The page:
Document Type



Doctor of Philosophy (PhD)


International Crime and Justice

First Advisor's Name

Rob T. Guerette

First Advisor's Committee Title

Committee Chair

Second Advisor's Name

Ryan Charles Meldrum

Second Advisor's Committee Title

Committee Member

Third Advisor's Name

Stephen Pires

Third Advisor's Committee Title

Committee Member

Fourth Advisor's Name

Alexander Perez-Pons

Fourth Advisor's Committee Title

Committee Member

Fifth Advisor's Name

Kyung-shick Choi

Fifth Advisor's Committee Title

Committee Member


Cybercrime Triangle, Offender, Victim, Place

Date of Defense



Information technology can increase the convergence of three dimensions of the crime triangle due to the spatial and temporal confluence in the virtual world. In other words, its advancement can lead to facilitating criminals with more chances to commit a crime against suitable targets living in different real-world time zones without temporal and spatial orders. However, within this mechanism, cybercrime can be discouraged “…if the cyber-adversary is handled, the target/victim is guarded, or the place is effectively managed” (Wilcox & Cullen, 2018, p. 134). In fact, Madensen and Eck (2013) assert that only one effective controller is enough to prevent a crime. Given this condition of the crime triangle, it must be noted that each of these components (the offender, the target, and the place) or controllers (i.e., handler, guardian, and manager) can play a pivotal role in reducing cybercrime.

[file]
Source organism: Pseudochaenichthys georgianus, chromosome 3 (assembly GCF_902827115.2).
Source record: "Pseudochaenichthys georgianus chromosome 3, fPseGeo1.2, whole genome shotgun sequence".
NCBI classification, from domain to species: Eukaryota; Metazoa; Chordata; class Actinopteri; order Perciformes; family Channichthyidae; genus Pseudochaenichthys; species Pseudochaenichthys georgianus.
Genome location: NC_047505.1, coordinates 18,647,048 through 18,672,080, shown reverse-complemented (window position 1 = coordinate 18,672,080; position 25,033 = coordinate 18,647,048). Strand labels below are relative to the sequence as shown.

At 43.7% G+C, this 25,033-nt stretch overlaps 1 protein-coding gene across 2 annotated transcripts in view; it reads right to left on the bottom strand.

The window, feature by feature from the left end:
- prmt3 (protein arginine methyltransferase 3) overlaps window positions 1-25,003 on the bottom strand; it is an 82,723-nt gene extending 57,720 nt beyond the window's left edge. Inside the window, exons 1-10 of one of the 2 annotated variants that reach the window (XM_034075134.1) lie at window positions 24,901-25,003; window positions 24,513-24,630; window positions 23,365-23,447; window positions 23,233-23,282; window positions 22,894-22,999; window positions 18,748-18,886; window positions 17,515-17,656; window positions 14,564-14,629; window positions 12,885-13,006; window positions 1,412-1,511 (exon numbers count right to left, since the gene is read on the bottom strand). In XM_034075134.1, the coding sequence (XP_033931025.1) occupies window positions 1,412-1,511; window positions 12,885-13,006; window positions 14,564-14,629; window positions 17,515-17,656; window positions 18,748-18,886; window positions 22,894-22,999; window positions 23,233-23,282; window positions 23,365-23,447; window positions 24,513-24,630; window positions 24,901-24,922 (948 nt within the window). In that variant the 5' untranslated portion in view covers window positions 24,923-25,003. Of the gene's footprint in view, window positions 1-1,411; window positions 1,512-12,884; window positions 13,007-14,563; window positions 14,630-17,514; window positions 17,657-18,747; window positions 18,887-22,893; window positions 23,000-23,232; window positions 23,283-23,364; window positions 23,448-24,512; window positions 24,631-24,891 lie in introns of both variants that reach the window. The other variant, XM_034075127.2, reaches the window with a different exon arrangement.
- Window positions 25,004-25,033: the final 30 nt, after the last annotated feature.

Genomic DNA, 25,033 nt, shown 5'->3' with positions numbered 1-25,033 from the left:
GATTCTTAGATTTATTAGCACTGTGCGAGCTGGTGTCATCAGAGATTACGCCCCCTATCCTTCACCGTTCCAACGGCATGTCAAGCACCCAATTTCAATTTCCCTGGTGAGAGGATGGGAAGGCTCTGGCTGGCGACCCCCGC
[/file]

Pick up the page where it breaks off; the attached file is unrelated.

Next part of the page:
To date, scholars and professionals have analyzed the phenomenon of cybercrime and developed cybercrime prevention strategies relying predominantly on cybercrime victimization (suitable targets) but have yet to utilize the broader framework of the crime triangle commonly used in the analysis and prevention of crime. More specifically, the dimensions of cybercrime offenders, places, or controllers have been absent in prior scientific research and in guiding the establishment and examination of cybercrime prevention strategies. Given this gap, much remains to be known as to how these conceptual entities operate in the virtual realm and whether they share similarities with what we know about other crimes in the physical world. Thus, the purpose of this study is to extend the application of the “Crime Triangle,” a derivative of Routine Activity Theory, to crime events in the digital realm to provide scholars, practitioners, and policy makers a more complete lens to improve understanding and prevention of cybercrime incidents. In other words, this dissertation will endeavor to devise a comprehensive framework for our society to use to form cybersecurity policies to implement a secure and stable digital environment that supports continued economic growth as well as national security.

The findings of this study suggest that both criminological and technical perspectives are crucial in comprehending cybercrime incidents. This dissertation attempts to independently explore these three components in order to portray the characteristics of cybercriminals, cybercrime victims, and place management. Specifically, this study first explores the characteristics of cybercriminals via a criminal profiling method primarily using court criminal record documents (indictments/complaints) provided by the FIU law library website. Second, the associations between cybercrime victims, digital capable guardianship, perceived risks of cybercrime, and online activity are examined using Eurobarometer survey data. Third, the associations between place management activities and cybercrime prevention are examined using “Phishing Campaign” and “Cybersecurity Awareness Training Program” data derived from FIU’s Division of Information Technology.



Included in

Criminology Commons



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